Results 11 to 16 of 16
- 12-13-2016, 11:59 PM #11
Hi, I'm Sheila M. Miller. I seen your post yesterday. I think a coffee lover needs to a coffee maker. It will be more easier and save the time. I have more ideas about coffee maker. The price is reasonable and its vary the quality of a machine and materials. You can easily make 12 cups of coffee at a time if u needed. Total machine are made by stainless steel. The price is reasonable, I think it will be $150. So let me know what you have needed.
- 12-27-2016, 08:22 PM #12
1) A Keurig will not advance your knowledge of or appreciation for coffee. I had one for a short time and it certainly was convenient in a small office with people who liked different things, but once I got one at home I was suddenly aware of how mediocre (and worse) every cup of coffee was compared to coffee from my standard drip machine. You can't learn about how you like it made, and you can't appreciate the difference between coffees with a Keurig. It's kinda like using a Hostess vending machine to learn to appreciate baked goods.
2) A French press is a great idea. You'll learn a lot about how coffee is made, and it's a cheap way to go. The downside is that it is very labor-intensive compared with automatic machines. You'll love it at first, but you may tire of the time it takes to make a cup. I have one and I love it. I use it sometimes at home and it's awesome for camping, but both preparation and clean-up are more time-intensive than other methods.
3) Any decent drip machine with a cone filter will give you pretty consistent results and will allow you to advance in your knowledge and appreciation of coffee. I had a pretty basic Braun machine for many, many years. It served me faithfully and made solid coffee...
4)...HOWEVER, I recently bought a Technivorm Moccamaster and it is rocking my world. Never had better coffee at home. Every coffee I am familiar with is brighter and has a cleaner finish in this machine. Handmade in the Netherlands, It's about $300, which is about as much as you can pay for a drip/pour over machine (unless there are some exotic machines I'm not aware of), but to me it is completely worth it. Simple to use, easy to clean, fun to watch and beautiful on the counter, I absolutely love it. The heating element is top notch and it delivers consistently heated water to your grounds. I am thoroughly enjoying trying different coffees now that I know I have a coffee maker that will show each in its best light.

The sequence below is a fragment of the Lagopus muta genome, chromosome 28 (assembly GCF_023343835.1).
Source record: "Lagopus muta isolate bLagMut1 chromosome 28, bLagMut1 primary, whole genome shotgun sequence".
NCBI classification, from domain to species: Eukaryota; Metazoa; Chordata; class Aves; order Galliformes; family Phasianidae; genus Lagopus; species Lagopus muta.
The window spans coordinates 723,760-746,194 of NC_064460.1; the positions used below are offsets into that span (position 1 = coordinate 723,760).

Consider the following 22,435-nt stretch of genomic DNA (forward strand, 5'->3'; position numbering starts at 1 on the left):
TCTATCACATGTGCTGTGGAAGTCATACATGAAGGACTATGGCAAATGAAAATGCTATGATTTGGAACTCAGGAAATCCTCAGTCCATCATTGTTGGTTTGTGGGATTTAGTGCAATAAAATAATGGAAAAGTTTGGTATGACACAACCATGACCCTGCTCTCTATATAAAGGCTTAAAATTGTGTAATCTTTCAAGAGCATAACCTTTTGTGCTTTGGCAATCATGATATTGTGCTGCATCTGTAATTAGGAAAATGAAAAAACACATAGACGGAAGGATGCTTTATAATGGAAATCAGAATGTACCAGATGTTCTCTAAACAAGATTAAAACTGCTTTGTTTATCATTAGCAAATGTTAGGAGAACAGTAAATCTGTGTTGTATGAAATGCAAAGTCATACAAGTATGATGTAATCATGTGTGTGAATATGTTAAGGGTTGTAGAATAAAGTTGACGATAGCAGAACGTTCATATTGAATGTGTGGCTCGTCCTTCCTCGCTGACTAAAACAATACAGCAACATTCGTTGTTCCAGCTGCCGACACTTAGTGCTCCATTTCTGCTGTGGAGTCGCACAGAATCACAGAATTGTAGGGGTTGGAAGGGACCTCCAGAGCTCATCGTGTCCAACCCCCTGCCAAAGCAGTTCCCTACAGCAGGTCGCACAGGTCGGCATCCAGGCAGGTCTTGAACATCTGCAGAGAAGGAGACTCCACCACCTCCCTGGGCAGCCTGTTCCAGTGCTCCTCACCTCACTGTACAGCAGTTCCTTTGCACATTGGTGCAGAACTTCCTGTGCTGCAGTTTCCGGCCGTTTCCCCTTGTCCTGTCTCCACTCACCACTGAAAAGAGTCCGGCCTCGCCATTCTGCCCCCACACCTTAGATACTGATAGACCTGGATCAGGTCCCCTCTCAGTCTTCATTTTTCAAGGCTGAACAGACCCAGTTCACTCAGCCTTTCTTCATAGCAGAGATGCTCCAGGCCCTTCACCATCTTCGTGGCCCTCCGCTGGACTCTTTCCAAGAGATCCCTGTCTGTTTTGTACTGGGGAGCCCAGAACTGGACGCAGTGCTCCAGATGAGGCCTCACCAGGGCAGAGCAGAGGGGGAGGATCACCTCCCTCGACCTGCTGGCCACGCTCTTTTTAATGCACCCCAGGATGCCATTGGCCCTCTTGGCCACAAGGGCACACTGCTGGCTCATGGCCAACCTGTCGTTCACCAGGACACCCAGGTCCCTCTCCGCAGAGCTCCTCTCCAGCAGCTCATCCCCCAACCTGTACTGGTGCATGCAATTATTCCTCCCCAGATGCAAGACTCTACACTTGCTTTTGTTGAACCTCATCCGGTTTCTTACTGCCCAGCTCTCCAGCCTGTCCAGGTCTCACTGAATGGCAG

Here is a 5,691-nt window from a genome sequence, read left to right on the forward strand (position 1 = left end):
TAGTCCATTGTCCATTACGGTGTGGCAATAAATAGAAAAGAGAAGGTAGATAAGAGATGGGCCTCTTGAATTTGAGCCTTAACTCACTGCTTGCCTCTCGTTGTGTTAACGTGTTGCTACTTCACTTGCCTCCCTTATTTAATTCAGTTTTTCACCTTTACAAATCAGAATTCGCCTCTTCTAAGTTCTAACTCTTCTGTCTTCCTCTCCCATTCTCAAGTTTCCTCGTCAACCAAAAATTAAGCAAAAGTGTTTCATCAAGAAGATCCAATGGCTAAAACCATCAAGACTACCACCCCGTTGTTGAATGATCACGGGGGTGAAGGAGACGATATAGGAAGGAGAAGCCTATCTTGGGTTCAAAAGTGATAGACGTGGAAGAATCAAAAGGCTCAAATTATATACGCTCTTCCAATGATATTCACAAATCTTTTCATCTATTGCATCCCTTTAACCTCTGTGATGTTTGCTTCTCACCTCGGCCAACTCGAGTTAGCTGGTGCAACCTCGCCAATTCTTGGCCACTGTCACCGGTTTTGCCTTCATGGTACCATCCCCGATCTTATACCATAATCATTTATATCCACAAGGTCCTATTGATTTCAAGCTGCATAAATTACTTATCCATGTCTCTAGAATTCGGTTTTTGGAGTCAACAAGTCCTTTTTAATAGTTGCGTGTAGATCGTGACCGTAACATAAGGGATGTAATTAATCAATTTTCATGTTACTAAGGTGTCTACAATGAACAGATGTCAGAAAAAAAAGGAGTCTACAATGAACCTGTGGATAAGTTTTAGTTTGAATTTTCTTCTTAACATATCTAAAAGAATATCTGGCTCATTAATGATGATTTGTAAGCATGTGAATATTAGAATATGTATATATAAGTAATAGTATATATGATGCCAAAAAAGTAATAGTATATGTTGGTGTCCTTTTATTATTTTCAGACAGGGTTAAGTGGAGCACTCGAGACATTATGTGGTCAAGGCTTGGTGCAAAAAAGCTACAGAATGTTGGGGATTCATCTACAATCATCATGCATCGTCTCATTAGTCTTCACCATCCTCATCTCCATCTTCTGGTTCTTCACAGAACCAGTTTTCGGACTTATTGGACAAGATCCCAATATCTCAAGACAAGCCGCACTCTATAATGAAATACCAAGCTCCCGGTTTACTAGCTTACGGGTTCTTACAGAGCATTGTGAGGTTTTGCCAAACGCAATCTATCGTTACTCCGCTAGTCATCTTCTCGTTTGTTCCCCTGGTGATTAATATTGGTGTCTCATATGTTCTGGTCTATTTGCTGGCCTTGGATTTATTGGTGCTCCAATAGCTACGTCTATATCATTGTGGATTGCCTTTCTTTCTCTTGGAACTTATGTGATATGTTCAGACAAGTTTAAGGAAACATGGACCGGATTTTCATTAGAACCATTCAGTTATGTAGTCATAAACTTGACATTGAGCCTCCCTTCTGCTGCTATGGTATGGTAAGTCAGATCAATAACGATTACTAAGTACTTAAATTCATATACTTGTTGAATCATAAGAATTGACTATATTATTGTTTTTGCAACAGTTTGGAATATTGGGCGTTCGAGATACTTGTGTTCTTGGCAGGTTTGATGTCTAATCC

- 12-29-2016, 02:15 PM #13
It really depends on what type of lifestyle you live. Having a Keurig machine will be a quick way for you get your daily morning cup of coffee. If you time to learn, getting a small espresso machine might be a good idea. It allows you to make a wide selection of espresso drinks. A french press is also a good alternative. But you have to let it sit for at least 5 minutes for the coffee beans to turn the water into a good tasting coffee. There are lots of espresso machines on the market as well if that is what you are looking for. I would recommend looking for an automatic espresso machine these are typically the easiest ones to use.
Last edited by coffee771; 01-02-2017 at 04:51 PM.
- 01-01-2017, 02:13 AM #14
Buying a separate grinder and a machine usually costs a little more than simply buying an automatic espressomachine with a built-in grinder. Having a separate grinder can allow you to mess with different grinds, so you can find the best option. But there are some automatic machines that will also allow you to adjust the grind.
I came across some top 6 commercial espresso machines you can visit here if you want one Commercial Espresso Machines
Last edited by abishek28592; 01-01-2017 at 02:20 AM. Reason: grammar error
- 02-16-2017, 05:26 PM #15
My advice would be: avoid the Keurigs altogether, and go with a pod coffee maker. Two main reasons: coffees I've had from every Keurig's machine I've used (a few models, from this amazing list) ALL taste weak and thin (regardless of coffee volume selected), except for a couple of extra-bold varieties (Sumatra was one, forget the brand), which were barely passable. And those stupid k-cups take up a lot of room to store. Silly design.
OTOH, the pod machines make a much better cup of joe in my experience. There are several levels of machines to choose from,and a huge variety of pods. The pods are flat and easy to store (imagine that!) in individual foil packets
Last edited by streem26; 02-16-2017 at 05:28 PM.
- 03-14-2017, 09:58 PM #16
If budget persists, have a clever brewer, a good burr grinder and also a coffee machine. There will be sometimes when you don't want to do the manual work so consider adding some good drip coffee maker to your coffee collection. Good grinder is suggested as it decides the raw material.
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